POSTED: 1:30 a.m. HST, Jun 26, 2011
LAST UPDATED: 2:23 p.m. HST, Aug 5, 2011
This is Hawaii, so nothing is ever simple where land is concerned.
But there's no reason the proposed land gift from developer Jeff Stone had to be this complicated, pushed to the point of unraveling. And there's no reason it can't be resuscitated, despite the blame game now going full-tilt, and despite the looming deadline later this week. The deal, Stone said, will be nullified unless the state Department of Hawaiian Home Lands and Kamehameha Schools both accept their parcels by Thursday.
An agreement reached in March 2010 would have Stone donating 300 acres of Makaha Valley land — 234 to DHHL for badly needed affordable homes and 66 to Kamehameha for the creation of an adjacent learning center.
As Star-Advertiser stories recapped this past week, these would be wonderful assets for the Leeward Coast. The need for affordable homes is critical for all, but DHHL is rightly motivated to build these units to move more families off its long waiting list of Hawaiian beneficiaries.
Further, the "learning community" Kamehameha Schools envisioned sounds fantastic, equipped with multimedia and computer facilities, a library, a teacher learning center, a dining hall, athletic fields, a pool, gardens and a taro loi for instruction in the culture and business of farming. The nonprofit trust targets Native Hawaiians' educational needs, but the area's public school students of all ethnicities would have been able to use the center.
Unfortunately, there's been evidence of dysfunction all around. First of all, DHHL should have sharpened its focus on closing the deal. Officials have not made the case that the original Feb. 11 deadline for the agency to do its due diligence on the land and accept it couldn't have been met. It was an arbitrary date but not an unreasonable amount of time to complete whatever soil studies and consultation with DHHL beneficiaries the department needed to do. Having so much on the line should have sparked a greater sense of urgency.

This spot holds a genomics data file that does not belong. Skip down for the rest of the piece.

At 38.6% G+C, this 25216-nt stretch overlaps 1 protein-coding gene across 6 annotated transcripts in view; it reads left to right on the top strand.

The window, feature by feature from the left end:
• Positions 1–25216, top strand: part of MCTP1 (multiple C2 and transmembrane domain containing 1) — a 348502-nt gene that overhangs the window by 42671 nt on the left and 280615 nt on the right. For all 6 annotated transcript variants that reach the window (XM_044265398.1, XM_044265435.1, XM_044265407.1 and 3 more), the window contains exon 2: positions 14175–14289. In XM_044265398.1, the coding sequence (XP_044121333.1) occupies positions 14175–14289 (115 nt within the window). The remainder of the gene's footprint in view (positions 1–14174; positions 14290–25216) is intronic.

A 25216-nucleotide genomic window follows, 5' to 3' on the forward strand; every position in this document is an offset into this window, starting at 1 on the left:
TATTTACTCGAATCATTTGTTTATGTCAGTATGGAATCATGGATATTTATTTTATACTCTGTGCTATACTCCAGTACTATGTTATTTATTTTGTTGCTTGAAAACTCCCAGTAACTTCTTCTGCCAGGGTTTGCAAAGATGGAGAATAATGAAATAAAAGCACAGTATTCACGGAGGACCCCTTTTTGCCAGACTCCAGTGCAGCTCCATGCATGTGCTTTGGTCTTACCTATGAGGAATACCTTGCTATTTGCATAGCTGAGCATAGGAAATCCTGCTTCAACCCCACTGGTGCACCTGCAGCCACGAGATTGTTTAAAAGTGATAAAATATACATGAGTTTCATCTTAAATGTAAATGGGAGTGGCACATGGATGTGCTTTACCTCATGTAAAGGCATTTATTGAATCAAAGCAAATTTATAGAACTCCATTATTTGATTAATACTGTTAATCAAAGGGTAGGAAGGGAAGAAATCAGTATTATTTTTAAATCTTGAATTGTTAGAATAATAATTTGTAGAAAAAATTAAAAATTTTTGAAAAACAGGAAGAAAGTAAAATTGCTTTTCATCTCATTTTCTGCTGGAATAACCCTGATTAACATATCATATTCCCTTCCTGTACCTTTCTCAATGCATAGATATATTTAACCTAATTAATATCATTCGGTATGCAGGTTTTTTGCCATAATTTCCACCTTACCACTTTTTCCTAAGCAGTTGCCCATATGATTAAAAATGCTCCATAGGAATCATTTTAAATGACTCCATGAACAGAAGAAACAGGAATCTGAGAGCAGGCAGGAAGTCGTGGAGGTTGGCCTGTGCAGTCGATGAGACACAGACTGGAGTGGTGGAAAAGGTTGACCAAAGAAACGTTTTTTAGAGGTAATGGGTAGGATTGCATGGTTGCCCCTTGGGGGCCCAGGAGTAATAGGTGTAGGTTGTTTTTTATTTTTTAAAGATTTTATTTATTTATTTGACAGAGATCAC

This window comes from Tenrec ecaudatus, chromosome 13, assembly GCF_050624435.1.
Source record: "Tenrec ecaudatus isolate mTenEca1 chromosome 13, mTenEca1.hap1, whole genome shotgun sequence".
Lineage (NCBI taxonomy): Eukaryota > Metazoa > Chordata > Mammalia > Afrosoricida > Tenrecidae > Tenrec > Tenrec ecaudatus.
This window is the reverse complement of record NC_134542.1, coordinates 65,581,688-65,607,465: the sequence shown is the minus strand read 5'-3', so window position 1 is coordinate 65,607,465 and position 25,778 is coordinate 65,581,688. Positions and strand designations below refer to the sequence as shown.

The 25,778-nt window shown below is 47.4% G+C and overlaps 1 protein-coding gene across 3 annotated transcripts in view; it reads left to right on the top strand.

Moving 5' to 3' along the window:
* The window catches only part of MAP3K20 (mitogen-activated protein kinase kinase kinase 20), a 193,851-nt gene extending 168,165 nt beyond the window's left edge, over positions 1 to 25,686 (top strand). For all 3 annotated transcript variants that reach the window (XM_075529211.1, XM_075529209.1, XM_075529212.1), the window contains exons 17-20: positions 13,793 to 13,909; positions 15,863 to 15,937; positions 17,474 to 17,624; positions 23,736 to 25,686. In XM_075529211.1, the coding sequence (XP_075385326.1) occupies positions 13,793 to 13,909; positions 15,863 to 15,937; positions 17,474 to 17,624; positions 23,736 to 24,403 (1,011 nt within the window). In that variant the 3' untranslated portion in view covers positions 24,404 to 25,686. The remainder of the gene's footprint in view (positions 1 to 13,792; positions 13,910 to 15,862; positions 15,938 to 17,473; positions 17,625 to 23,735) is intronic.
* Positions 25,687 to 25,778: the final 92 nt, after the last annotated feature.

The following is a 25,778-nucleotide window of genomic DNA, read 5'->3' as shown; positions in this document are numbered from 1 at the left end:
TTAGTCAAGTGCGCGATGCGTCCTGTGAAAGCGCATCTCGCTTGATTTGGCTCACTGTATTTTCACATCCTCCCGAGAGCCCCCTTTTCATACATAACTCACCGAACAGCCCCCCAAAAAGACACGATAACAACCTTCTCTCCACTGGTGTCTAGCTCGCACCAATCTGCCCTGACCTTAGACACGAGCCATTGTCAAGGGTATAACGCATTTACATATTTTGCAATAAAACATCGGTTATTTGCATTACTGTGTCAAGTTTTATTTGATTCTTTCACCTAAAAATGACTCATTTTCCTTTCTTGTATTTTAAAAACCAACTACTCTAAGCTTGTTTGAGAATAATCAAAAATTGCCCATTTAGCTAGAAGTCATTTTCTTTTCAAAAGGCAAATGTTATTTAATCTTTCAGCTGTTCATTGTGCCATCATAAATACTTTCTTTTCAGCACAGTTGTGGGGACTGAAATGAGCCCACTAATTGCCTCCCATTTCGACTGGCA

Relations soured further when it became clear Kamehameha Schools wanted to amend the deal into a "Plan B" approach: Kamehameha would pay Stone $8 million for the whole 300 acres, consolidating ownership of the whole parcel and negating the gift aspect of the deal. DHHL would still build the homes, but would turn over the affordable-housing credits — worth many millions of dollars — to Kamehameha. Trust officials said they had hoped to keep the deal alive, and perhaps later to apply the credits toward its planned Kakaako condominium project, lessening that cost.
Normally, there's nothing wrong with Kamehameha officials working for a better outcome — that's their fiduciary duty — butthat can be delicate where donations are concerned. Looking a gift horse in the mouth runs the risk of causing the horse to bolt. Clearer communications among all three parties might have averted the present stand-off.
Finally, the giver himself ought to reconsider the threat of taking his ball and going home. Most deadlines can be extended, if good-faith efforts are being made to finish what should have been a quicker process. Late Friday, all sides seemed headed toward the original terms.
A little more than a year ago, the prospect of a community where people live and learn together sounded so rosy — especially on the Leeward Coast, which rarely seems to catch a break. It's hard to accept that such a win-win proposition could be allowed to slip away.
So the three parties must not accept it. Brew a strong pot of coffee, people, and burn some midnight oil. The community needs this. Just get it done.